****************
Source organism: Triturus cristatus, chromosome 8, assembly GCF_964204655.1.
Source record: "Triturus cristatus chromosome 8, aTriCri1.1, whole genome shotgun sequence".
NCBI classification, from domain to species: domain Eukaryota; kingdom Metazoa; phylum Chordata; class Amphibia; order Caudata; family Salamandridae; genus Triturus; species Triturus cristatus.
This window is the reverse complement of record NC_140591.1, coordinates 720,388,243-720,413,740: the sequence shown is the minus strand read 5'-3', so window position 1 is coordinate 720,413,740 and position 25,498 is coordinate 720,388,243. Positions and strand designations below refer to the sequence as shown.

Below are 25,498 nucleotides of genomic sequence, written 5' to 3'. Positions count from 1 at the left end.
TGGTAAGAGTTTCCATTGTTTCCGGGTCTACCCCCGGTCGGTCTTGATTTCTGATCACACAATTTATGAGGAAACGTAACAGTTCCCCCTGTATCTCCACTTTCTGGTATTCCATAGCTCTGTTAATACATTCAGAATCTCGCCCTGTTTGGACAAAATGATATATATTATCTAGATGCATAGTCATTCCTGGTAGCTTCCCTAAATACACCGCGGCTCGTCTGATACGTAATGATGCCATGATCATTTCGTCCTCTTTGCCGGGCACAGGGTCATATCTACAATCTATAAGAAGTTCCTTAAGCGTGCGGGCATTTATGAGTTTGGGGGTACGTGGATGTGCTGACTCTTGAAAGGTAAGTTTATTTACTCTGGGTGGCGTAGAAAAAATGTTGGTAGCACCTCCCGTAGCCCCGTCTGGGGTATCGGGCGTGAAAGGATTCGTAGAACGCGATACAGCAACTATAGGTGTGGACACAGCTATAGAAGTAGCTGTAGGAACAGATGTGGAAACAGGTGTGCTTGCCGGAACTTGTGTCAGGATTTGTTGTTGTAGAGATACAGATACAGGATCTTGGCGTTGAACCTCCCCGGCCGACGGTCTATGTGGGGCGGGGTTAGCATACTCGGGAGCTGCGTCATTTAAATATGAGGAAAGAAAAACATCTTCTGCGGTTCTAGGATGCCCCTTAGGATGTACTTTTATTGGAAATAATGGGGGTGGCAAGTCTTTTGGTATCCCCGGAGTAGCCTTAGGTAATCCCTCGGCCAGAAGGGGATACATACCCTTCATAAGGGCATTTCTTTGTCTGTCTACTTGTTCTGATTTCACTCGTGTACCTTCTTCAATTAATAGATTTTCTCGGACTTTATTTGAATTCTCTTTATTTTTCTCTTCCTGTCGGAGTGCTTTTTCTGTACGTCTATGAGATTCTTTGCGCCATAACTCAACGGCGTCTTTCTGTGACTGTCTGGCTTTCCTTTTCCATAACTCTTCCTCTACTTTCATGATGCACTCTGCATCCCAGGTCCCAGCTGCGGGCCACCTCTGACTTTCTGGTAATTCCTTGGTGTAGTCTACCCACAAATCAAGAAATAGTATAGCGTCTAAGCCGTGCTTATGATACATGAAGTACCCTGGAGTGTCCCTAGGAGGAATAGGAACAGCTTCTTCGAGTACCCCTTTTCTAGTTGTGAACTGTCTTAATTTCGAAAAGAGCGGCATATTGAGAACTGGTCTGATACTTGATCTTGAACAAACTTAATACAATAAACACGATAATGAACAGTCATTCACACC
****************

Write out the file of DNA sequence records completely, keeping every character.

Source organism: Triturus cristatus, chromosome 8, assembly GCF_964204655.1.
Source record: "Triturus cristatus chromosome 8, aTriCri1.1, whole genome shotgun sequence".
NCBI classification, from domain to species: domain Eukaryota; kingdom Metazoa; phylum Chordata; class Amphibia; order Caudata; family Salamandridae; genus Triturus; species Triturus cristatus.
This window is the reverse complement of record NC_140591.1, coordinates 720,388,243-720,413,740: the sequence shown is the minus strand read 5'-3', so window position 1 is coordinate 720,413,740 and position 25,498 is coordinate 720,388,243. Positions and strand designations below refer to the sequence as shown.

Below are 25,498 nucleotides of genomic sequence, written 5' to 3'. Positions count from 1 at the left end.
TGGTAAGAGTTTCCATTGTTTCCGGGTCTACCCCCGGTCGGTCTTGATTTCTGATCACACAATTTATGAGGAAACGTAACAGTTCCCCCTGTATCTCCACTTTCTGGTATTCCATAGCTCTGTTAATACATTCAGAATCTCGCCCTGTTTGGACAAAATGATATATATTATCTAGATGCATAGTCATTCCTGGTAGCTTCCCTAAATACACCGCGGCTCGTCTGATACGTAATGATGCCATGATCATTTCGTCCTCTTTGCCGGGCACAGGGTCATATCTACAATCTATAAGAAGTTCCTTAAGCGTGCGGGCATTTATGAGTTTGGGGGTACGTGGATGTGCTGACTCTTGAAAGGTAAGTTTATTTACTCTGGGTGGCGTAGAAAAAATGTTGGTAGCACCTCCCGTAGCCCCGTCTGGGGTATCGGGCGTGAAAGGATTCGTAGAACGCGATACAGCAACTATAGGTGTGGACACAGCTATAGAAGTAGCTGTAGGAACAGATGTGGAAACAGGTGTGCTTGCCGGAACTTGTGTCAGGATTTGTTGTTGTAGAGATACAGATACAGGATCTTGGCGTTGAACCTCCCCGGCCGACGGTCTATGTGGGGCGGGGTTAGCATACTCGGGAGCTGCGTCATTTAAATATGAGGAAAGAAAAACATCTTCTGCGGTTCTAGGATGCCCCTTAGGATGTACTTTTATTGGAAATAATGGGGGTGGCAAGTCTTTTGGTATCCCCGGAGTAGCCTTAGGTAATCCCTCGGCCAGAAGGGGATACATACCCTTCATAAGGGCATTTCTTTGTCTGTCTACTTGTTCTGATTTCACTCGTGTACCTTCTTCAATTAATAGATTTTCTCGGACTTTATTTGAATTCTCTTTATTTTTCTCTTCCTGTCGGAGTGCTTTTTCTGTACGTCTATGAGATTCTTTGCGCCATAACTCAACGGCGTCTTTCTGTGACTGTCTGGCTTTCCTTTTCCATAACTCTTCCTCTACTTTCATGATGCACTCTGCATCCCAGGTCCCAGCTGCGGGCCACCTCTGACTTTCTGGTAATTCCTTGGTGTAGTCTACCCACAAATCAAGAAATAGTATAGCGTCTAAGCCGTGCTTATGATACATGAAGTACCCTGGAGTGTCCCTAGGAGGAATAGGAACAGCTTCTTCGAGTACCCCTTTTCTAGTTGTGAACTGTCTTAATTTCGAAAAGAGCGGCATATTGAGAACTGGTCTGATACTTGATCTTGAACAAACTTAATACAATAAACACGATAATGAACAGTCATTCACACC